Researchers at Nanyang Technological University (NTU) in Singapore have come up with a way to fabricate complex electronic devices using an inexpensive t-shirt printer. The process is non-toxic and simple. The circuits are created by “additive manufacturing.” This is like 3D printers that only put materials where they are need; there are no processing steps required to remove unwanted materials before the next layer is added.
The process uses materials such as silver nanoparticles, carbon, and plastics. It works with a variety of substrates, including plastic film, metal foil, or paper. The result is a low-cost, environmentally-friendly process that can create circuits that include resistors, capacitors, and even transistors. They have created digital to analog converters (DACs) and radio frequency identification (RFID) tags using this method.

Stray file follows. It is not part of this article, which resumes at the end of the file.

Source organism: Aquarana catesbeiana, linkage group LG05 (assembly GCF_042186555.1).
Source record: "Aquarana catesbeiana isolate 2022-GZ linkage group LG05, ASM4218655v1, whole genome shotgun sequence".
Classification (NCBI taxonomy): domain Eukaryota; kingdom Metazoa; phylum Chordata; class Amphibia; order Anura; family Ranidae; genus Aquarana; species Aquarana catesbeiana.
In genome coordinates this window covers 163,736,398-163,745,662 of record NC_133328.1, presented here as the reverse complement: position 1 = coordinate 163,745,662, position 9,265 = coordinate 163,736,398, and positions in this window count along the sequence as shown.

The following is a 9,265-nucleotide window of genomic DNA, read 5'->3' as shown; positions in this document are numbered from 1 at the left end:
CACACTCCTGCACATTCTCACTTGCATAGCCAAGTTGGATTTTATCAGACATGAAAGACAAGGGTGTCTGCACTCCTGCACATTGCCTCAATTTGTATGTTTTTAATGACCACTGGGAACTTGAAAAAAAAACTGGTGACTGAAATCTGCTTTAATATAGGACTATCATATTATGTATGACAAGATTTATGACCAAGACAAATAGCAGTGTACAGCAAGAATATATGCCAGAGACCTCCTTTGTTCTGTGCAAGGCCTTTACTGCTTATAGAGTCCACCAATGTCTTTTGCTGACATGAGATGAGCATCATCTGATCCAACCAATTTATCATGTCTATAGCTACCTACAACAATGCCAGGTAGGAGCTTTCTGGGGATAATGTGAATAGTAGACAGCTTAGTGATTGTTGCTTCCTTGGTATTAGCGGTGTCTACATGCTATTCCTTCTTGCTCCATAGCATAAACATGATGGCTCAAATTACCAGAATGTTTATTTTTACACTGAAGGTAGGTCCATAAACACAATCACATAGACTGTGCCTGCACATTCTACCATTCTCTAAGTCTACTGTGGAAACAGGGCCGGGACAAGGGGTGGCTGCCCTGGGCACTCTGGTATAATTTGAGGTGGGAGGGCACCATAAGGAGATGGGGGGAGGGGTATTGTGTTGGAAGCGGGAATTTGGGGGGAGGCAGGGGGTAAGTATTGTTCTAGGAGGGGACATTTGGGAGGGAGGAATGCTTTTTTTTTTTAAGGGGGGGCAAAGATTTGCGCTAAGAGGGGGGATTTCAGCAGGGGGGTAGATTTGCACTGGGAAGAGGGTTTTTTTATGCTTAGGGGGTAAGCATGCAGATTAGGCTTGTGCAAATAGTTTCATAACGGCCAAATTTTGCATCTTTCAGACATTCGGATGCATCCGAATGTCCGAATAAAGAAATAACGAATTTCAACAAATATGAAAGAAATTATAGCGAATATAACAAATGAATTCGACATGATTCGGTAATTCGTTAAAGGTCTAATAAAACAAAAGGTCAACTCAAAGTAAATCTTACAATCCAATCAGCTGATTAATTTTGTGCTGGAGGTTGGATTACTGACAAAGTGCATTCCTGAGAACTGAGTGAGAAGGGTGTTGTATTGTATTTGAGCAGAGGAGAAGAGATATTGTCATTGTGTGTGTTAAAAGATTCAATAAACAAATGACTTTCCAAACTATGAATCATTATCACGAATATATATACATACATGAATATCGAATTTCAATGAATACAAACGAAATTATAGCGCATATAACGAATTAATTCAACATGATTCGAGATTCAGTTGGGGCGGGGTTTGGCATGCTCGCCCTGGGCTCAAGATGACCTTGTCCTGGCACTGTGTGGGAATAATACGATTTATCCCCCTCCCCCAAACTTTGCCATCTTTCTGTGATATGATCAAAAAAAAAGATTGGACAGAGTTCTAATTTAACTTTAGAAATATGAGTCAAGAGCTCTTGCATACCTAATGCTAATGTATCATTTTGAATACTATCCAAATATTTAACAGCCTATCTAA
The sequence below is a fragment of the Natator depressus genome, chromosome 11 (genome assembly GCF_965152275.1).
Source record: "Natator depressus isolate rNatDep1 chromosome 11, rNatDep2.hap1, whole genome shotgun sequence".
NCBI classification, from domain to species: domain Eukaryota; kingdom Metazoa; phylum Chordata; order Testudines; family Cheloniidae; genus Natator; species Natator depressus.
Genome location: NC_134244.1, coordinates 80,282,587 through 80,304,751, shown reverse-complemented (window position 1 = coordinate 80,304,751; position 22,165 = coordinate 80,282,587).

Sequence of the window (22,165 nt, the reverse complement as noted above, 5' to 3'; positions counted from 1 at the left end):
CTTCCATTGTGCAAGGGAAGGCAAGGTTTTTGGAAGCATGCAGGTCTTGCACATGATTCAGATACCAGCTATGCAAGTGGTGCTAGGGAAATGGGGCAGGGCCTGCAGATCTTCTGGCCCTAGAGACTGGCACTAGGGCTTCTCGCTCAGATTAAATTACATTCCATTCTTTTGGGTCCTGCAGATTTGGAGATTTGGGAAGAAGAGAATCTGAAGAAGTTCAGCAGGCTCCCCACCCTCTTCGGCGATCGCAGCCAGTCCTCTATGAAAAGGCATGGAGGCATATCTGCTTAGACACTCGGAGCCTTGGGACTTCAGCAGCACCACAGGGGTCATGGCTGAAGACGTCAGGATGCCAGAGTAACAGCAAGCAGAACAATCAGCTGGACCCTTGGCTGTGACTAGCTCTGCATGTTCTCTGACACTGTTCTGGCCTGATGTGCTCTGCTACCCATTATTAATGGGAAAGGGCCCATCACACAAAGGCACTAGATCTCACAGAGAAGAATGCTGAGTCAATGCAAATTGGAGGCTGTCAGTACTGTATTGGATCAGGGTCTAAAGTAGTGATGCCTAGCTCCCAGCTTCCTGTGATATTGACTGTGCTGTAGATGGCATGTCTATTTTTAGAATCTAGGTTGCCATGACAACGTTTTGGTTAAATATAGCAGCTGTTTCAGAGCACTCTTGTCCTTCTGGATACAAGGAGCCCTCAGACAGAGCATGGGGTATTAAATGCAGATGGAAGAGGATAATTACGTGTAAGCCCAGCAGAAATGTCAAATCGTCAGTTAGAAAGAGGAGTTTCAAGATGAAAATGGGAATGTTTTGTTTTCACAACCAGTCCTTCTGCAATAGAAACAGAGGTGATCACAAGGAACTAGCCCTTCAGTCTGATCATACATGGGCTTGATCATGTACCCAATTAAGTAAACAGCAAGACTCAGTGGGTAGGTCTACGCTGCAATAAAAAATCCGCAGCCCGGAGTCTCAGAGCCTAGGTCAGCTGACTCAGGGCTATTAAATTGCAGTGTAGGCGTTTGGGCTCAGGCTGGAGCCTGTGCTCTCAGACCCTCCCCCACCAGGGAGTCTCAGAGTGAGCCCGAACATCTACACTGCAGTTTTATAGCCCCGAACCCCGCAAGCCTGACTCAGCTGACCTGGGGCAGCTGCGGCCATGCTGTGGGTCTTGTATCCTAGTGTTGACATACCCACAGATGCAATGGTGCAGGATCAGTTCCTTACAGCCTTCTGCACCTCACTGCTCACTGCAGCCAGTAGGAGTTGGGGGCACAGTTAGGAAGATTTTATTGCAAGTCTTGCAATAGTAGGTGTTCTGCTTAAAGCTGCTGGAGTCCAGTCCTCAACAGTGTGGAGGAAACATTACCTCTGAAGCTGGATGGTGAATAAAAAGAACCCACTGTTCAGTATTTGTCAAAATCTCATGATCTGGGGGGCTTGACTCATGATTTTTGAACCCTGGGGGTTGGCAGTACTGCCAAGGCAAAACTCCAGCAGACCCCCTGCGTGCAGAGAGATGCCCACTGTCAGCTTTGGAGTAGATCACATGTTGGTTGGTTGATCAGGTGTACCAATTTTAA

This could lead to scalable, on-demand printing of smart clothing and other flexible devices. At a cost of pennies per device instead of dollars, it could make disposable electronics a practical option for a wide range of applications. For wearable Health Tech, it could lead to smart bandages that could watch for signs of infection, and alert caregivers when the dressing needs to be changed.